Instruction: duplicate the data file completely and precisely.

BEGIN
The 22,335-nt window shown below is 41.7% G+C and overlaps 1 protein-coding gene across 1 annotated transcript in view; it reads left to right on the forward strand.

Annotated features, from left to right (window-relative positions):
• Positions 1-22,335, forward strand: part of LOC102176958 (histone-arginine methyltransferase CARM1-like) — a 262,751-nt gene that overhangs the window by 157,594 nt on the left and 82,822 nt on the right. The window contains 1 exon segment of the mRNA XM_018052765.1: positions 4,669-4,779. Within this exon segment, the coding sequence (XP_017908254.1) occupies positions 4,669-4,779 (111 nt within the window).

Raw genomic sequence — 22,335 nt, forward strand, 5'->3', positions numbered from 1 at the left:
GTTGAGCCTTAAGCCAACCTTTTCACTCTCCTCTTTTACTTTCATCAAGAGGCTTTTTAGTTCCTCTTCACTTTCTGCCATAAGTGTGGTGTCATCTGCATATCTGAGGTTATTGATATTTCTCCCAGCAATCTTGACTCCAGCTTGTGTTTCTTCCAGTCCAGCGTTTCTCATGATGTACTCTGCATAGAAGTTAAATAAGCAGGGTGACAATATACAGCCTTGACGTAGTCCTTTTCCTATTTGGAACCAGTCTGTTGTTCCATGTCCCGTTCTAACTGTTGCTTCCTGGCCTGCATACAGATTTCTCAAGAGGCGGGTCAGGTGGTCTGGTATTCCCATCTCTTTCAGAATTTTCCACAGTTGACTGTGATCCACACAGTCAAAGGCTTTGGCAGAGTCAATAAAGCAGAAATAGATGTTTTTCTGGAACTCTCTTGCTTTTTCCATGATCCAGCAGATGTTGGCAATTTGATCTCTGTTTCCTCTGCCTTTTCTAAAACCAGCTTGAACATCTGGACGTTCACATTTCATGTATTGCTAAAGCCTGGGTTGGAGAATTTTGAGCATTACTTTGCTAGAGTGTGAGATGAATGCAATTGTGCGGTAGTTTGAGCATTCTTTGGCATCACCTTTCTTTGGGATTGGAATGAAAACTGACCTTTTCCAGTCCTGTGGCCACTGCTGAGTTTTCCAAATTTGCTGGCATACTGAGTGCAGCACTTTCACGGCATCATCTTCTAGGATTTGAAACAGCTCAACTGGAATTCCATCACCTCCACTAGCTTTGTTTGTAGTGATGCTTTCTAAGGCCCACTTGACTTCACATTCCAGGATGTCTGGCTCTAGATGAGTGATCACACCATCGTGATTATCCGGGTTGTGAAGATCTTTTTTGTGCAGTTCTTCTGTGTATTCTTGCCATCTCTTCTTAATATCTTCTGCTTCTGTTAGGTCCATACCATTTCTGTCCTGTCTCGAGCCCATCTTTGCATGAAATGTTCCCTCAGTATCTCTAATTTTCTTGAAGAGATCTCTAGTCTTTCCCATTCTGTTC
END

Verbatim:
The 22,335-nt window shown below is 41.7% G+C and overlaps 1 protein-coding gene across 1 annotated transcript in view; it reads left to right on the forward strand.

Annotated features, from left to right (window-relative positions):
• Positions 1-22,335, forward strand: part of LOC102176958 (histone-arginine methyltransferase CARM1-like) — a 262,751-nt gene that overhangs the window by 157,594 nt on the left and 82,822 nt on the right. The window contains 1 exon segment of the mRNA XM_018052765.1: positions 4,669-4,779. Within this exon segment, the coding sequence (XP_017908254.1) occupies positions 4,669-4,779 (111 nt within the window).

Raw genomic sequence — 22,335 nt, forward strand, 5'->3', positions numbered from 1 at the left:
GTTGAGCCTTAAGCCAACCTTTTCACTCTCCTCTTTTACTTTCATCAAGAGGCTTTTTAGTTCCTCTTCACTTTCTGCCATAAGTGTGGTGTCATCTGCATATCTGAGGTTATTGATATTTCTCCCAGCAATCTTGACTCCAGCTTGTGTTTCTTCCAGTCCAGCGTTTCTCATGATGTACTCTGCATAGAAGTTAAATAAGCAGGGTGACAATATACAGCCTTGACGTAGTCCTTTTCCTATTTGGAACCAGTCTGTTGTTCCATGTCCCGTTCTAACTGTTGCTTCCTGGCCTGCATACAGATTTCTCAAGAGGCGGGTCAGGTGGTCTGGTATTCCCATCTCTTTCAGAATTTTCCACAGTTGACTGTGATCCACACAGTCAAAGGCTTTGGCAGAGTCAATAAAGCAGAAATAGATGTTTTTCTGGAACTCTCTTGCTTTTTCCATGATCCAGCAGATGTTGGCAATTTGATCTCTGTTTCCTCTGCCTTTTCTAAAACCAGCTTGAACATCTGGACGTTCACATTTCATGTATTGCTAAAGCCTGGGTTGGAGAATTTTGAGCATTACTTTGCTAGAGTGTGAGATGAATGCAATTGTGCGGTAGTTTGAGCATTCTTTGGCATCACCTTTCTTTGGGATTGGAATGAAAACTGACCTTTTCCAGTCCTGTGGCCACTGCTGAGTTTTCCAAATTTGCTGGCATACTGAGTGCAGCACTTTCACGGCATCATCTTCTAGGATTTGAAACAGCTCAACTGGAATTCCATCACCTCCACTAGCTTTGTTTGTAGTGATGCTTTCTAAGGCCCACTTGACTTCACATTCCAGGATGTCTGGCTCTAGATGAGTGATCACACCATCGTGATTATCCGGGTTGTGAAGATCTTTTTTGTGCAGTTCTTCTGTGTATTCTTGCCATCTCTTCTTAATATCTTCTGCTTCTGTTAGGTCCATACCATTTCTGTCCTGTCTCGAGCCCATCTTTGCATGAAATGTTCCCTCAGTATCTCTAATTTTCTTGAAGAGATCTCTAGTCTTTCCCATTCTGTTC